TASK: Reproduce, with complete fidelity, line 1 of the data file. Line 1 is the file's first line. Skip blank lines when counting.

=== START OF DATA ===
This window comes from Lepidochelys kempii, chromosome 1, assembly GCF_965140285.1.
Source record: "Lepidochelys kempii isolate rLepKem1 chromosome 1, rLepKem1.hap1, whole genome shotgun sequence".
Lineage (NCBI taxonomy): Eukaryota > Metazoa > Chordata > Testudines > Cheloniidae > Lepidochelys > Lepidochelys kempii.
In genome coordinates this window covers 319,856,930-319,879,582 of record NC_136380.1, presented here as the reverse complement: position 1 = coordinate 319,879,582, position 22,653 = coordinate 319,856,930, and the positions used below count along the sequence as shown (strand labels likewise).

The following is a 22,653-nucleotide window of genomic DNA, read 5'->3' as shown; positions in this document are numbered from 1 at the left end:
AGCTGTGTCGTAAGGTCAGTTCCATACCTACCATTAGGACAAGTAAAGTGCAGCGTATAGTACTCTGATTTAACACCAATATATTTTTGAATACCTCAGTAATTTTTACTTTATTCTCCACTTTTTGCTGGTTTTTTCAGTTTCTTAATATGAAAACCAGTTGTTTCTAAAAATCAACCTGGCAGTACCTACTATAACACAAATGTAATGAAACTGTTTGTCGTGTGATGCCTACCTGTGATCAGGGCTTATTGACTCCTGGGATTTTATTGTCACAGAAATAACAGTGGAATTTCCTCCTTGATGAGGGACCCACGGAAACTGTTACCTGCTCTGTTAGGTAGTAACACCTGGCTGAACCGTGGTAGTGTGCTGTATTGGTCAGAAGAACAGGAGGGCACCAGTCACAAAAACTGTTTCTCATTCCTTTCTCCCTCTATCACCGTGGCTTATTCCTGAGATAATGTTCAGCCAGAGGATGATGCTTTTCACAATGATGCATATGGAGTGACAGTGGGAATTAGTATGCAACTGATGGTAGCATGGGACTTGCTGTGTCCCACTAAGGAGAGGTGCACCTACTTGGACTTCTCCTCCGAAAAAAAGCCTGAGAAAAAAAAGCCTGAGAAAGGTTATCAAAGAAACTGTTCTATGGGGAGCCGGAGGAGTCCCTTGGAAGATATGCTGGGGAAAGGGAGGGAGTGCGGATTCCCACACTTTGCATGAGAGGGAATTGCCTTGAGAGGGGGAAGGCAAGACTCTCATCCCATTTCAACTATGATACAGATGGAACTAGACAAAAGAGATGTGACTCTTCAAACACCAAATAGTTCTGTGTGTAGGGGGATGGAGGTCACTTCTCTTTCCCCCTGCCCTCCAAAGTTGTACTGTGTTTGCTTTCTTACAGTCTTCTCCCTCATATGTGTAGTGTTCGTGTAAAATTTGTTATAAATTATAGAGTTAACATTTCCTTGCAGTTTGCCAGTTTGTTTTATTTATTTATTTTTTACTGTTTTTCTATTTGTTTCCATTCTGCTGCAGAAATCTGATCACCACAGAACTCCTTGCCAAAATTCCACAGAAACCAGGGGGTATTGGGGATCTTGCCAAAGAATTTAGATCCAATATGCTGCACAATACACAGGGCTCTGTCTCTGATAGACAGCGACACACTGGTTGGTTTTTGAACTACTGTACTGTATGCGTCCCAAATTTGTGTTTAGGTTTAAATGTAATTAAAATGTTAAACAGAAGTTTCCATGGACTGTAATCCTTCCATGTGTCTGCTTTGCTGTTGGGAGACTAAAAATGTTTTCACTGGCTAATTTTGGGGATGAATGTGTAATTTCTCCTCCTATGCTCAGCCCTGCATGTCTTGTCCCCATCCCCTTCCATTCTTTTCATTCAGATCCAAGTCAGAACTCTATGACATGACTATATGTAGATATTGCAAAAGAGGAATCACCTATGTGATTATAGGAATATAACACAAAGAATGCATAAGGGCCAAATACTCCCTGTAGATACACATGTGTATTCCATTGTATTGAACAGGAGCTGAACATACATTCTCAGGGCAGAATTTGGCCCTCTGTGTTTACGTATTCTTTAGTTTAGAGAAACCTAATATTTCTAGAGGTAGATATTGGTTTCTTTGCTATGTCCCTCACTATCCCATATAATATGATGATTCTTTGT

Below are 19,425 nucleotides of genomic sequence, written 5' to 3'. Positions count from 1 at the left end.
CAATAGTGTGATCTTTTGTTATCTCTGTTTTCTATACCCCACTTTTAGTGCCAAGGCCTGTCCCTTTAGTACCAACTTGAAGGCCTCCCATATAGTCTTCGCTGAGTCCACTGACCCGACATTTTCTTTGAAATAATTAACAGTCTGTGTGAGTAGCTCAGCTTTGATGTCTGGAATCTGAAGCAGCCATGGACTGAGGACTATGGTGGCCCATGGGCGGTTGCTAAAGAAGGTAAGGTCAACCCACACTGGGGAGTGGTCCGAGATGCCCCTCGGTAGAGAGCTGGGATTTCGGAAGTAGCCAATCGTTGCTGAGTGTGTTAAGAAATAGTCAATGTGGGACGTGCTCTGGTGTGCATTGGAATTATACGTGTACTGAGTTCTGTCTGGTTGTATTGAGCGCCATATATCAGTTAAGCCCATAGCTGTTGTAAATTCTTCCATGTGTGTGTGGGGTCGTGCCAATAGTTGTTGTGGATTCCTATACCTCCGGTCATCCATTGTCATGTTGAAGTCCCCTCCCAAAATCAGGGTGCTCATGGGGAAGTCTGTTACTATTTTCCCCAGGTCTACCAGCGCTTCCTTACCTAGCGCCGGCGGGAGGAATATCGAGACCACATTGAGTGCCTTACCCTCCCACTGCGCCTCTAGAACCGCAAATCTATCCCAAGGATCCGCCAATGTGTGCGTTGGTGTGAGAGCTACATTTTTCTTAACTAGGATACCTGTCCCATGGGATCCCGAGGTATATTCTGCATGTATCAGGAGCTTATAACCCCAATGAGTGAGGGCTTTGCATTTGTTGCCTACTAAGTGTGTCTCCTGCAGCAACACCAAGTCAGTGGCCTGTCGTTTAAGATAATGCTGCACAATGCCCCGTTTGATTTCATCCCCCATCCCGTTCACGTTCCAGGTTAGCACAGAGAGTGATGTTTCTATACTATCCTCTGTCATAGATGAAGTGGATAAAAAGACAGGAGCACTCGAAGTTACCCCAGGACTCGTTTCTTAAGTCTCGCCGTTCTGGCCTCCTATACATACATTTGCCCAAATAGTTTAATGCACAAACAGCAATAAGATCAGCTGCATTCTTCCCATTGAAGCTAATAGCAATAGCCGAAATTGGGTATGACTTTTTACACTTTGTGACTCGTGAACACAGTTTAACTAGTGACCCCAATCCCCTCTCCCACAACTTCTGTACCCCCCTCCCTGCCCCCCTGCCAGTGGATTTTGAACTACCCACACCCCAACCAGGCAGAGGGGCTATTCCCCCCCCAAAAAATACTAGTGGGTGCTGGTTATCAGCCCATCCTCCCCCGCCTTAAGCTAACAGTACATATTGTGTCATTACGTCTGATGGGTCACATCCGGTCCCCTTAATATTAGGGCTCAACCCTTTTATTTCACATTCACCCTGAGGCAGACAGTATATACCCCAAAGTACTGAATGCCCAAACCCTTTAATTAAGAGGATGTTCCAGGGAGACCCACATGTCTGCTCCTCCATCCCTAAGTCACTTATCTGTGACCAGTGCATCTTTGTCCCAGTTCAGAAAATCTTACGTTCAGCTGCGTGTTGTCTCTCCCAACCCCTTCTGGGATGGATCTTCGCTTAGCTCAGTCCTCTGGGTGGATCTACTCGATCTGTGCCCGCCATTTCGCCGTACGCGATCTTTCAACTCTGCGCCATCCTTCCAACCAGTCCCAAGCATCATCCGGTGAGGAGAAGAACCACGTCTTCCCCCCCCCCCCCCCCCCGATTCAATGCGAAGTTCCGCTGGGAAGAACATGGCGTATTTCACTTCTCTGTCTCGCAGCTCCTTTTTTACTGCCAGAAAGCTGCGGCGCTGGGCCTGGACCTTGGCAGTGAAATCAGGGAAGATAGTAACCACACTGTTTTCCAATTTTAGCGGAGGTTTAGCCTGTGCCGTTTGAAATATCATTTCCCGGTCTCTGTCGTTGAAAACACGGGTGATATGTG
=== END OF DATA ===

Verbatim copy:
This window comes from Lepidochelys kempii, chromosome 1, assembly GCF_965140285.1.